“I never smile if I can help it,” Dunder Mifflin Assistant (to the) Regional Manager Dwight Schrute tells the camera in an episode of The Office. “Showing one’s teeth is a submission signal in primates. When someone smiles at me, all I see is a chimpanzee begging for its life.”
But there’s a large body of research that says otherwise — or at least that there are multiple messages that can be conveyed through a smile. In fact, a 2017 study grouped human smiles into three broad categories, and submission isn’t one of them. Dominance, however, is. But how, exactly, does one smile dominantly? Here’s what you need to know.
Why do humans smile?
Understanding why humans smile has long been the subject of behavioural research, and for good reason: Though we most closely associate smiling with happiness or enjoyment, that’s only the beginning. The facial expression communicates a wide range of other functions, including embarrassment, discomfort, and politeness.
In fact, the human smile is so versatile that researchers have grouped its use into three categories: Reward smiles, affiliation smiles and dominance smiles. Reward smiles are exactly what they sound like: A clear message to someone (or something) that we are happy, enjoying, or pleased with the thing they just did. Affiliation smiles are similar, but the person smiling isn’t reacting to something in particular. And finally, dominance smiles are used to signal to someone else that we’re in control and have power (or at least want to project that image).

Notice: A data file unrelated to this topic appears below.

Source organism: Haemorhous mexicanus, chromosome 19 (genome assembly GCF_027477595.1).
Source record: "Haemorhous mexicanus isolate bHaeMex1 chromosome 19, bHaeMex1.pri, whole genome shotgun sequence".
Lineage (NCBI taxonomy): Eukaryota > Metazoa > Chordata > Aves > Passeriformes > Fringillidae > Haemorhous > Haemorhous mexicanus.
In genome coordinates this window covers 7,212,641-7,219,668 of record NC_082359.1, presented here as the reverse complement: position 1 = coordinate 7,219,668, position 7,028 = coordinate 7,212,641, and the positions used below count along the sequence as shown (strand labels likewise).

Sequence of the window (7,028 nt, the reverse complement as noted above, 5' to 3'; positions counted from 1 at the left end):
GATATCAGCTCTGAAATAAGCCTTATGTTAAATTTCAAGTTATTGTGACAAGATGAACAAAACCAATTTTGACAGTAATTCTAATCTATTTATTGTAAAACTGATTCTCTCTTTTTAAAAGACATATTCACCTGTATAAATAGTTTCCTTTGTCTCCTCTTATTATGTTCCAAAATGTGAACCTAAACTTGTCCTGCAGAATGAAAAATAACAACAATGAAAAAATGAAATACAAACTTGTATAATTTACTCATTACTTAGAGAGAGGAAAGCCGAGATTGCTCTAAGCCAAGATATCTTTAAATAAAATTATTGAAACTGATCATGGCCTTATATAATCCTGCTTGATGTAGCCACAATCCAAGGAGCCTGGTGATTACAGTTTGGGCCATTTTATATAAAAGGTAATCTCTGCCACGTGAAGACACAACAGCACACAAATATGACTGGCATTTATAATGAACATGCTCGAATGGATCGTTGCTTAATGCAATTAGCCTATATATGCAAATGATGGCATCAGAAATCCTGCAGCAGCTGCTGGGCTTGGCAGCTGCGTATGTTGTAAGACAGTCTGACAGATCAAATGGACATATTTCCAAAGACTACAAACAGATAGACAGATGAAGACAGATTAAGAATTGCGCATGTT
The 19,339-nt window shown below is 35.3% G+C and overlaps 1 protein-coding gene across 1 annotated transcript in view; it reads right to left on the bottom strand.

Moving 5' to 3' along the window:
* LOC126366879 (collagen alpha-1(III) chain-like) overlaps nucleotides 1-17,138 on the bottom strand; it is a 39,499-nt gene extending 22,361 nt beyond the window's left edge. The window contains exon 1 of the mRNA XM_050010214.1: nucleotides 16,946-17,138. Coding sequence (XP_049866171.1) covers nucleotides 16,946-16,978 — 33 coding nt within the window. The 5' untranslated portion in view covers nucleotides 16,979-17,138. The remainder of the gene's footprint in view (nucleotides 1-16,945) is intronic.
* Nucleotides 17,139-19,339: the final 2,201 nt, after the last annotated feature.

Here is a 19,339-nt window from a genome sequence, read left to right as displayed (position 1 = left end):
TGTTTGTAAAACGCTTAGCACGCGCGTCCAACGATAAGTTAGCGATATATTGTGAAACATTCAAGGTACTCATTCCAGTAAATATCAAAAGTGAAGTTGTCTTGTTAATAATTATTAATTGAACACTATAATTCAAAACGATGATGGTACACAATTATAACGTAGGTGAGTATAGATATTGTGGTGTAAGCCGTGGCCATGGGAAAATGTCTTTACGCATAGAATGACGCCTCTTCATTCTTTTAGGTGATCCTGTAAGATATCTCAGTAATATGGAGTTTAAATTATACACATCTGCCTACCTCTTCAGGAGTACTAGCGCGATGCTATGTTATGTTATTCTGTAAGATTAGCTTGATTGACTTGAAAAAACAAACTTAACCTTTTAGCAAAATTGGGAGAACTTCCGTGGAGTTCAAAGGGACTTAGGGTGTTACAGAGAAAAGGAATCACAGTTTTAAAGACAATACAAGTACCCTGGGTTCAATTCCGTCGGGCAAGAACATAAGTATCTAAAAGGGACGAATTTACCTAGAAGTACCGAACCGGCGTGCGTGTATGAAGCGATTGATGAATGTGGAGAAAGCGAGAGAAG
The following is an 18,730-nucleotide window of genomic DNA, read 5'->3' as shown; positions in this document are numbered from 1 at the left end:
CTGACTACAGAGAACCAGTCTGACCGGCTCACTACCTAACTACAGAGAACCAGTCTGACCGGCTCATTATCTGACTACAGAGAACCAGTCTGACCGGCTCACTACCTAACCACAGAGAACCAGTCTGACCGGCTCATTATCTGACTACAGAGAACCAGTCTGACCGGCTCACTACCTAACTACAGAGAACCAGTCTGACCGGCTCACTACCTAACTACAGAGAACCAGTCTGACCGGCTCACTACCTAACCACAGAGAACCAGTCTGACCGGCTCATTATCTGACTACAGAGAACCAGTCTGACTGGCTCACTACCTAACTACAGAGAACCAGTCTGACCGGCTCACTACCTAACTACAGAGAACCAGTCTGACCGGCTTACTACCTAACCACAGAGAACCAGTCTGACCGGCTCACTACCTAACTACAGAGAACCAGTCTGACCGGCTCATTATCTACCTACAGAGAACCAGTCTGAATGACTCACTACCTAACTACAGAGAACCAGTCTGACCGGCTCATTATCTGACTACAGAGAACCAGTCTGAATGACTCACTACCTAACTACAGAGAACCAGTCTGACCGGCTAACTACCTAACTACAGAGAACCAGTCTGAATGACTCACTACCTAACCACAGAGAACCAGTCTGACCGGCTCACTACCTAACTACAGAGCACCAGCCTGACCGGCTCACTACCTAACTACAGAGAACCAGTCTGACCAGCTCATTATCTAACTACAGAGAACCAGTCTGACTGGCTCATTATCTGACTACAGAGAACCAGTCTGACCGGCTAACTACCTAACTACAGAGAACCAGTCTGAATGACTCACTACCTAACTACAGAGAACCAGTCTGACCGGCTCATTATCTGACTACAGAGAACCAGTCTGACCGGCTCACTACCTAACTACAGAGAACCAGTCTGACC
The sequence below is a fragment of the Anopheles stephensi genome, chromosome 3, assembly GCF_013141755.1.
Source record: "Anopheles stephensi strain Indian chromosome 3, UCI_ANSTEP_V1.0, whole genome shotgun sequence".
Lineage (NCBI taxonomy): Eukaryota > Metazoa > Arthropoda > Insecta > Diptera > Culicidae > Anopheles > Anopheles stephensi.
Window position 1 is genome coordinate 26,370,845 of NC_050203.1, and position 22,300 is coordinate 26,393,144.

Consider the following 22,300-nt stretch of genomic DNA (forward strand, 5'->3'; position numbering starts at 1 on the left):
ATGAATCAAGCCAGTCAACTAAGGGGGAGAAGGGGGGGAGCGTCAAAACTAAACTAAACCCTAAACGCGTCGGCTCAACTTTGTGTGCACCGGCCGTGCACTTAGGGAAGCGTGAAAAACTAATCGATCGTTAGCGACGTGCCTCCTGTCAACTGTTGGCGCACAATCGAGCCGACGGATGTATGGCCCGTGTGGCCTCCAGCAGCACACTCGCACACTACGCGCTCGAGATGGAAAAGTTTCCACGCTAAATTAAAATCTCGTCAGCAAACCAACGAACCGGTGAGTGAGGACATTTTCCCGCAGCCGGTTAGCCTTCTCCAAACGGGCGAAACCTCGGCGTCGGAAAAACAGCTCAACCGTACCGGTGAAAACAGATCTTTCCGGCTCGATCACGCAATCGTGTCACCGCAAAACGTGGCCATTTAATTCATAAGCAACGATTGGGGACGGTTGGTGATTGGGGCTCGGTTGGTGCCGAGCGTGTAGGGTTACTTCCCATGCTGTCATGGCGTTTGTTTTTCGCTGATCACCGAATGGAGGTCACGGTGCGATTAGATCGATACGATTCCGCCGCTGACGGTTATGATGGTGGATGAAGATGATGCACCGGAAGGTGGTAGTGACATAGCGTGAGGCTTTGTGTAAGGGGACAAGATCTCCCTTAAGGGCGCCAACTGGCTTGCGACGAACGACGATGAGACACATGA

But Dwight wasn’t wrong — at least according to Frank McAndrew, Ph.D., a professor of psychology at Knox College who has done extensive research on facial expressions. “In primates, showing the teeth, especially teeth held together, is almost always a sign of submission,” he told Scientific American in 1999. “The human smile probably has evolved from that.”
How to smile dominantly
If you’re unsure what a dominant smile should look like, Adrienne Wood, Ph.D., an assistant professor of psychology at the University of Virginia who has published research on smiling, broke it down for us in a recent interview with the New York Times.
First and foremost, a dominant smile is asymmetrical (i.e. crooked). “You need a little bit of a sneer in there,” she told the Times. To accomplish this, move one side of your mouth back towards your closest ear, lifting your upper lip.
But there’s more. “To be convincing, you want to involve every part of your body,” Wood noted. This includes scrunching your nose a bit, leaning back, and lifting your chin so that you’re literally looking down at the other person. Showing teeth is optional.